Bring a spare interior tube, wheel levers, a pump, and tools to fix your bike
Responsible bike ownership also means you are ready, and knowledgeable, to fix it when the situation arises. Brush up on YouTube how-to videos and learn how to fix a bicycle flat. Being ready for the situation spares others the inconvenience of attending to your needs.
Bring a change of clothes
It follows that when you ride, you sweat. Or worse, get wet when it rains. So be prepared for the varying weather and have a spare set of clothes and toiletries to freshen up with once you get to your destination. Bring rain gear too. It does not take a lot to be prepared for any scenario.
Expect other cars not to see you coming
The profile of a cyclist is as streamlined as possible. This makes you cut the wind easier when riding. But it also makes you difficult to see by other motorists. Make an effort to be seen, or at the very least be ready to maneuver out of harm’s way when navigating through tight roads and alleys. That is why it is also important to equip your bike with white lights in front, and red ones at the back. Using their blinking modes also makes your bike more noticeable from a distance. Moreover, never assume others have seen you at first glance.
Know and use hand signals
Nobody really teaches this to first time bicycle buyers in this country. But the gestures are so simple it does not take more than a couple of minutes to master. And in order to get used to it, one has to practice the hand signals as well. Showing others where you are heading helps lessen confusion on the road. The more information you share to others, the safer your ride will be.
Be aware of the movement of traffic around you
Defensive driving also applies to cycling. Given that you are less protected than other motorists, it makes sense to take extra precaution when it comes to positioning your bike on the road. You can also afford yourself extra protection when you keep enough space between you and other vehicles.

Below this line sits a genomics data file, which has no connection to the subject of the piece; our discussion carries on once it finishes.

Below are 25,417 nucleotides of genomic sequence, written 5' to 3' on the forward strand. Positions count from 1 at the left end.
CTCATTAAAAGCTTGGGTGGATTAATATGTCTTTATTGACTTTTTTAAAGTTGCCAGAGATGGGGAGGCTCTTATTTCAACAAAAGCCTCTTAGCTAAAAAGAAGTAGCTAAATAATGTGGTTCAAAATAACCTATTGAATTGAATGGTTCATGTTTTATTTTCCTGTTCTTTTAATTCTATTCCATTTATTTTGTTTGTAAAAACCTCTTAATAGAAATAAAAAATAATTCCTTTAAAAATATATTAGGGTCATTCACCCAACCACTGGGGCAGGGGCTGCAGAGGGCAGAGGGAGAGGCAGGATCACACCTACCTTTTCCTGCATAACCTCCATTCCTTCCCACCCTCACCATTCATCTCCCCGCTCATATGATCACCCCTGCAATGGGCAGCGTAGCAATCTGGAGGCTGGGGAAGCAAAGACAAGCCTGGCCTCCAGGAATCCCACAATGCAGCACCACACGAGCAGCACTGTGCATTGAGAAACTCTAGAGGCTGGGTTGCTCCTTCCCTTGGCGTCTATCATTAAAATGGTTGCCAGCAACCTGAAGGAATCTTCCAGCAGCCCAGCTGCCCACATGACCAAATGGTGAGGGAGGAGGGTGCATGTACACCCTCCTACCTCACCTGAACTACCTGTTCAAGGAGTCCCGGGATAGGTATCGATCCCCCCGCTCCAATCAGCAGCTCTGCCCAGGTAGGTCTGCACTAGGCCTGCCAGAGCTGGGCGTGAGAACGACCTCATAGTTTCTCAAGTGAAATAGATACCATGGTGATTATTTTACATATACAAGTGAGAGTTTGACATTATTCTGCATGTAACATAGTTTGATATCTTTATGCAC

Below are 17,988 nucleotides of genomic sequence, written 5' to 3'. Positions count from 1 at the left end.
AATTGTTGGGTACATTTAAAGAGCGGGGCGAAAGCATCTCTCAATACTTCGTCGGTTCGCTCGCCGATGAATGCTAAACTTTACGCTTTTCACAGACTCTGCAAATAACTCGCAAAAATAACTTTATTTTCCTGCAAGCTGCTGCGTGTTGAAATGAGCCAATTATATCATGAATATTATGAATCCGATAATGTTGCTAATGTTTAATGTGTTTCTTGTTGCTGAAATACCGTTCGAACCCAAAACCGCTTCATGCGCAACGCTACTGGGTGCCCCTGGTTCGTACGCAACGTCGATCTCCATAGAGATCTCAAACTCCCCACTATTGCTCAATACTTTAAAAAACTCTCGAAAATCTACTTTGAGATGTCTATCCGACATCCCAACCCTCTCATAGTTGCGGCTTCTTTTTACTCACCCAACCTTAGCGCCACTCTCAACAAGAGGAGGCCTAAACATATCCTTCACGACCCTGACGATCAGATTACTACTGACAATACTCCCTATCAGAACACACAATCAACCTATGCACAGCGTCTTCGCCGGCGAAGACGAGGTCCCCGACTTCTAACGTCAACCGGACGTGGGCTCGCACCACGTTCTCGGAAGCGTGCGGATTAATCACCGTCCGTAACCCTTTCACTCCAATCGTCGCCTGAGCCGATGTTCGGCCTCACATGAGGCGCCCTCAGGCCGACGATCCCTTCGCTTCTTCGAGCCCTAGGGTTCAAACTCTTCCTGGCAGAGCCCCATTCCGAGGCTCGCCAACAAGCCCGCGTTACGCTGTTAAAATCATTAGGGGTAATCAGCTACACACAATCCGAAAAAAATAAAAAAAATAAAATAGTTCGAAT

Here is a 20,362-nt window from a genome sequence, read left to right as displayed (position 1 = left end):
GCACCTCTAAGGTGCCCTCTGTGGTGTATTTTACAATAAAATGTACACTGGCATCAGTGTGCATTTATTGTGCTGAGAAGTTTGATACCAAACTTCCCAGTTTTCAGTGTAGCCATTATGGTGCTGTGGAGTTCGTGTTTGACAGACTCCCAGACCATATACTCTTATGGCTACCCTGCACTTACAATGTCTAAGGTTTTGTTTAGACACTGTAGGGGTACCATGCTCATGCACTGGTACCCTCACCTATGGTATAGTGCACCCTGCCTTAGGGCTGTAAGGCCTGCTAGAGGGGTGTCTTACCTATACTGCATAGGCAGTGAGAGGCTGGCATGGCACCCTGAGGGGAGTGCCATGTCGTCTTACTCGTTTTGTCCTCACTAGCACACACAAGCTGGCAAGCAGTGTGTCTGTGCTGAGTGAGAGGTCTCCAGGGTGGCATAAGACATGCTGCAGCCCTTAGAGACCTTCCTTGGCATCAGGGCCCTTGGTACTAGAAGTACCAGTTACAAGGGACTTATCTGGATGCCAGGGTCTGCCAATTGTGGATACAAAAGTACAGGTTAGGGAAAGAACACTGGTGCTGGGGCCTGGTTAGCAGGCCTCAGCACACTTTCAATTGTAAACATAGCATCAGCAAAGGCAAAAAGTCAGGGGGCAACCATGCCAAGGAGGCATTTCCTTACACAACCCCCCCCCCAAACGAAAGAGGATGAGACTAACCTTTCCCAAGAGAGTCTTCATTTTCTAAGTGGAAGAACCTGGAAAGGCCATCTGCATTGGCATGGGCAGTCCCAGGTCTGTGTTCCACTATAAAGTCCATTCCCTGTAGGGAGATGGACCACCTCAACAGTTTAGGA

Look before you turn
This should be practiced with the thought that you should never assume you have been seen. In addition, it is easy to misjudge the approach speed of a motor vehicle. They are inherently faster than bicycles and your judgement about how quick they get to you will most likely be off by a huge margin. That is why it is always important to look and look again before initiating a turn.
Being a responsible road user also means being an informed one
As I have found out after intensively riding for a year, pedalling and steering your bike is not enough to ensure a safe ride. Like driving, it takes presence of mind and most importantly, common sense to negotiate city streets. Something already in short supply on our roads.
With more forms of transportation now available, it also means more people who may not be up to date with the latest road rules, safety trends and practices. Just don’t be one of them.
Motoring and motorsports are two of Mikko’s greatest passions. Combining more than twenty years of professional automotive photography and videography experience with years of touring car racing competition, and a deep understanding of the car industry, from both the manufacturers’ and consumers’ points of view, have given him a unique and insightful perspective in the motoring beat.